Update to MCC’s series of video game speakers

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There are more changes to “Video Games as a Force and Art Form: Teaching, Learning, and the Creative Economy,” Mesa Community College’s lineup of video game lecturers.

Tonight (March 27, at 7:30 p.m.) USC interactive media professor and Electronic Arts Game Innovation Lab director Tracy Fullerton will appear as planned, discussing “the playcentric game design process.”

Karl Stewart, who had originally been scheduled for a late February lecture on the evolution and branding of Tomb Raider vixen Lara Croft, and Ken Levine, who had been set for early March before the release of BioShock Infinite complicated things, both had to back out. They are being replaced by Ken Rolston, who will wrap up the series 7:30 p.m. April 9.

Below are bios for Fullerton and Rolston provided by MCC:

Tracy Fullerton, M.F.A., is a game designer, educator and writer with fifteen years of professional experience. Currently an Associate Professor in the Interactive Media Division of the USC School of Cinematics Arts and Director of the Electronic Arts GameInnovation Lab, she has seen close up how our definition of entertainment is shifting from a passive to increasingly interactive one. In December 2008, she became the holder of the Electronic Arts Endowed Chair of Interactive Entertainment. Prior to joining the USC faculty, she was president and founder of the interactive television game developer, Spiderdance, Inc. Spiderdance’s games included NBC’s Weakest Link, MTV’s webRIOT, The WB’s No Boundaries, History Channel’s History IQ, Sony Game Show Network’s Inquizition and TBS’s Cyber Bond. Before starting Spiderdance, Tracy was a founding member of the New York design firm R/GA Interactive. As a producer and creative director she created games and interactive products for clients including Sony, Intel, Microsoft, AdAge, Ticketmaster, Compaq, and Warner Bros. among many others.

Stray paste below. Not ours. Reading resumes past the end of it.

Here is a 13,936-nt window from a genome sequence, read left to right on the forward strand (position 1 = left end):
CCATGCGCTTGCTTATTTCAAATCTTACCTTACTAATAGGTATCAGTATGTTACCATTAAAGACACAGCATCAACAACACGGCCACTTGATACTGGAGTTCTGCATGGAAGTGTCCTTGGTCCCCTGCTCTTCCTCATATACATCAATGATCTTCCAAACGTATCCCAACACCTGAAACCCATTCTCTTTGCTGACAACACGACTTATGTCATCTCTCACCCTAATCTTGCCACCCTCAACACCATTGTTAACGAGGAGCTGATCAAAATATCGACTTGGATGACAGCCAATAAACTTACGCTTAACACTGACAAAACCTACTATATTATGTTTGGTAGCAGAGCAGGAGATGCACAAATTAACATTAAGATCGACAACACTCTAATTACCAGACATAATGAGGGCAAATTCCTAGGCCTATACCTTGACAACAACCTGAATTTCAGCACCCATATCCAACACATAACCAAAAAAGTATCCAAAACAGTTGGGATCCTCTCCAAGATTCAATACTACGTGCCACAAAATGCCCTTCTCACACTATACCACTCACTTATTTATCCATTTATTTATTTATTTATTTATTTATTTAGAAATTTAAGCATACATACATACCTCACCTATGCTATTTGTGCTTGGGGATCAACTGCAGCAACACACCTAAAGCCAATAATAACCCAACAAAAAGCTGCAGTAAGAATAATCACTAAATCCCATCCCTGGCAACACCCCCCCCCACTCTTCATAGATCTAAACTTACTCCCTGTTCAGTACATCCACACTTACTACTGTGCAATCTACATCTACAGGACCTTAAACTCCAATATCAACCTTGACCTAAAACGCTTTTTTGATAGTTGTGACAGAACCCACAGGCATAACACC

Ken Rolston, the last in MCC’s speakers series, “Games as a Force and Art Form: Teaching, Learning, and the Creative Economy,” has over thirty years of experience in the games industry. He is, among other things, the internationally celebrated lead designer of two Elder Scrolls games (the standard hit Morrowind and the mega-hit Oblivion), as well as the IP massive-RPG (Role-Playing Game) Kingdoms of Amalur: Reckoning, released by 38 Studios/Big Huge Games. Early on in his career, Ken was the principle designer on the classic tabletop game Paranoia, as well as many fine analog games. He will be talking about the interface between board and video games and designing vast narrative games (stories that build upon one another and intertwine in such a way as to build entire self-contained worlds, much like Lord of the Rings, only in game form). Ken has a Masters Degree from NYU and is a member of the Science Fiction Writers Association. He has been a professional games designer since 1982.

Both the Fullerton and Rolston lectures will take place in LB145 on the Mesa Community College campus at Southern and Dobson.


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